We fail to implement the reform of this system at our peril as humans. That doesn’t mean that society faces imminent collapse or that armed insurrection is inevitable. Things may very well go on just the way they are. But the human destruction to working class individuals and to community at the level of family and neighborhood will continue unabated and even intensified. It will continue the propagation of individual and social pathologies of genocidal proportions, an effect that we have been living with among the working class in our cities since the early 19th century. To change the situation a transition from the patterns that now dominate wage slavery will require a complete overhaul of the way work is planned from the very beginning.

Such a change would be a “revolution.”

[1] Norman O. Brown, Life Against Death, Wesleyan U. Press, 1959, p. 234 ff.

“Catholics” (II)

Symbol and reality

2,600 words

This is a second commentary on Brian Moore’s 1972 novel, Catholics, made into a movie with Martin Sheen and Trevor Howard in the seventies entitled The Conflict.

A reminder of the story-line: an Irish monastic community has been offering mass in Latin with back to the people and hearing individual confessions in violation of the explicit prohibition by the official Church. This is the background to the entire novel — the rejection of the liturgical reforms of Vatican II. It’s what provided the initial tension, brought the Vatican envoy to the monastery, and turned out to be the horizon against which all the characters had to define themselves, especially the abbot who, unknown to all, had lost his faith. The novel ends with the monks’ capitulation to obedience and the abbot’s act of spiritual self-immolation: he kneels to pray with his monks.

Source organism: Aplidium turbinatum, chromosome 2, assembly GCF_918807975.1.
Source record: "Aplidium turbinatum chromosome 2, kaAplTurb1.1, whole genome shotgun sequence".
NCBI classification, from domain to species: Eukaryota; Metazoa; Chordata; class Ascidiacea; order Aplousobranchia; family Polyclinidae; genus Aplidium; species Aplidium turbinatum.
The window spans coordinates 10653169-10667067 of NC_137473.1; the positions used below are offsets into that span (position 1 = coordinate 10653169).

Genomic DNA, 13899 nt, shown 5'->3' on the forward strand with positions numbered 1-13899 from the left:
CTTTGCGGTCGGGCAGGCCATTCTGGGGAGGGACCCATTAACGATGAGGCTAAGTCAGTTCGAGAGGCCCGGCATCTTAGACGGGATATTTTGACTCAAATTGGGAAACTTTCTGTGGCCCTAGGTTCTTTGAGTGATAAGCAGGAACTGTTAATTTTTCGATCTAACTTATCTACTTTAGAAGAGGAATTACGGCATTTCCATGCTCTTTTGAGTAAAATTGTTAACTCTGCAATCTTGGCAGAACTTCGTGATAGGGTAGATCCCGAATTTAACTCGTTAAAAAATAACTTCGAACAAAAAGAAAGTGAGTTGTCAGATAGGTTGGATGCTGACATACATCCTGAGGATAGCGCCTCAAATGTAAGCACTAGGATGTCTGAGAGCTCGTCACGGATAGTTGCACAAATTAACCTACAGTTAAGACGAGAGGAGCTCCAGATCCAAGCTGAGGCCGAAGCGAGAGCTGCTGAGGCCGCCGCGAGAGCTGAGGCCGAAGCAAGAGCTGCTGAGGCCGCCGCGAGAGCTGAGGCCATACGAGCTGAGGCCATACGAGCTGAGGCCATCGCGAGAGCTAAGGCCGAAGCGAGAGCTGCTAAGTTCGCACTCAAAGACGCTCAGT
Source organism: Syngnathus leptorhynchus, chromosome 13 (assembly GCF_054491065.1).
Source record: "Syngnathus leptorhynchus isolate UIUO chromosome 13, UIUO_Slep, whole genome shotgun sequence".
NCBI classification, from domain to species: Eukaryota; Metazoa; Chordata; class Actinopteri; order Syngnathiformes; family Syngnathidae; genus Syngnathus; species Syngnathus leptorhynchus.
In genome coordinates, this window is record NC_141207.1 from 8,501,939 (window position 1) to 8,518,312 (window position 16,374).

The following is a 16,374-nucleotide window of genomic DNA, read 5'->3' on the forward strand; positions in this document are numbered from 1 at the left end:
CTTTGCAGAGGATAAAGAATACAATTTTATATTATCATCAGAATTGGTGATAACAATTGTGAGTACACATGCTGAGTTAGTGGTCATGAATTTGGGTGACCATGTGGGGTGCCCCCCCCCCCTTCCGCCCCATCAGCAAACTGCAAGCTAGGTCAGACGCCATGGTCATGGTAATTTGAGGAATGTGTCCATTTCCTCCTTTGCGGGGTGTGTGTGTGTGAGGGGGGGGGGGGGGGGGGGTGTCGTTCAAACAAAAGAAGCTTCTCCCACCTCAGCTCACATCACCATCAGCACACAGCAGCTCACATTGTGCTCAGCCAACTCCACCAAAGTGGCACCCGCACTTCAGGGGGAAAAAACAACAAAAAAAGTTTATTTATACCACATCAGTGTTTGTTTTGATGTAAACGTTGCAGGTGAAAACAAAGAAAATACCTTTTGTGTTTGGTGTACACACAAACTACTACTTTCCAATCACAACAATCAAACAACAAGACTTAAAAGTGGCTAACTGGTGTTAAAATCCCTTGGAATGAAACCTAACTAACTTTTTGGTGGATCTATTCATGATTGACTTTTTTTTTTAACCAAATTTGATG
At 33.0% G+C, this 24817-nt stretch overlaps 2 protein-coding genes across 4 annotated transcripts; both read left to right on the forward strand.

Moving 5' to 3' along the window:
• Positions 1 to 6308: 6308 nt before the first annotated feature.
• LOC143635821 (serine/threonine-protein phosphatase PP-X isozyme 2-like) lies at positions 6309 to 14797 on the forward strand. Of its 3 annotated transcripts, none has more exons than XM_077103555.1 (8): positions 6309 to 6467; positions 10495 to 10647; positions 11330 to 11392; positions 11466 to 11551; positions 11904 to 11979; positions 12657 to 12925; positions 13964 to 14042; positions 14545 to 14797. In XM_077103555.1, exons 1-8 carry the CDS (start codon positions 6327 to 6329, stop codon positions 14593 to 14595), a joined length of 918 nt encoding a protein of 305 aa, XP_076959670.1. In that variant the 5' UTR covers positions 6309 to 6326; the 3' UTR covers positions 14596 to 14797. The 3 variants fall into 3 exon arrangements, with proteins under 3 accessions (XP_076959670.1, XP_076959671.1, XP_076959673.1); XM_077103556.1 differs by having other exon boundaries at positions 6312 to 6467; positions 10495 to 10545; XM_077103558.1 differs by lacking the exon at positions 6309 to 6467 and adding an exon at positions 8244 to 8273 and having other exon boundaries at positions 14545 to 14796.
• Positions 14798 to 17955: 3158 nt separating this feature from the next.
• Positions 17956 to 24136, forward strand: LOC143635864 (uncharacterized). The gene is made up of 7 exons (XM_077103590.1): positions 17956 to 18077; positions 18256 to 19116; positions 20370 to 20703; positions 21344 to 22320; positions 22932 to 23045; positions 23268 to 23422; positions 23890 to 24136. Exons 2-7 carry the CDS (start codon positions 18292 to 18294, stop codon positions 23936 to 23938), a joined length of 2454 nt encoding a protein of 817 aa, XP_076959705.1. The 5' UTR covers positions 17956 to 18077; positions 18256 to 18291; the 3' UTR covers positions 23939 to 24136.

My previous post, “Catholics,” published on July 28th, dealt with the abbot’s ordeal which I believe was the main point of the novel; in this reflection I want to address the theological anatomy of the background issue that gave rise to the conflict: the real presence.

The problem was elaborated thematically by Moore in the form of a dispute argued between the secretly unbelieving abbot, Tomás O’Malley, and the dozen or so monks who had gathered in the chapel on the night of the Vatican envoy’s arrival. The monks were determined to continue their current practice of making the sacraments available to people in the traditional ante-conciliar Tridentine form. Their passion came directly from their theology: they believed that the bread and wine literally — physically — became the body and blood of Christ. It was, they said, a miracle.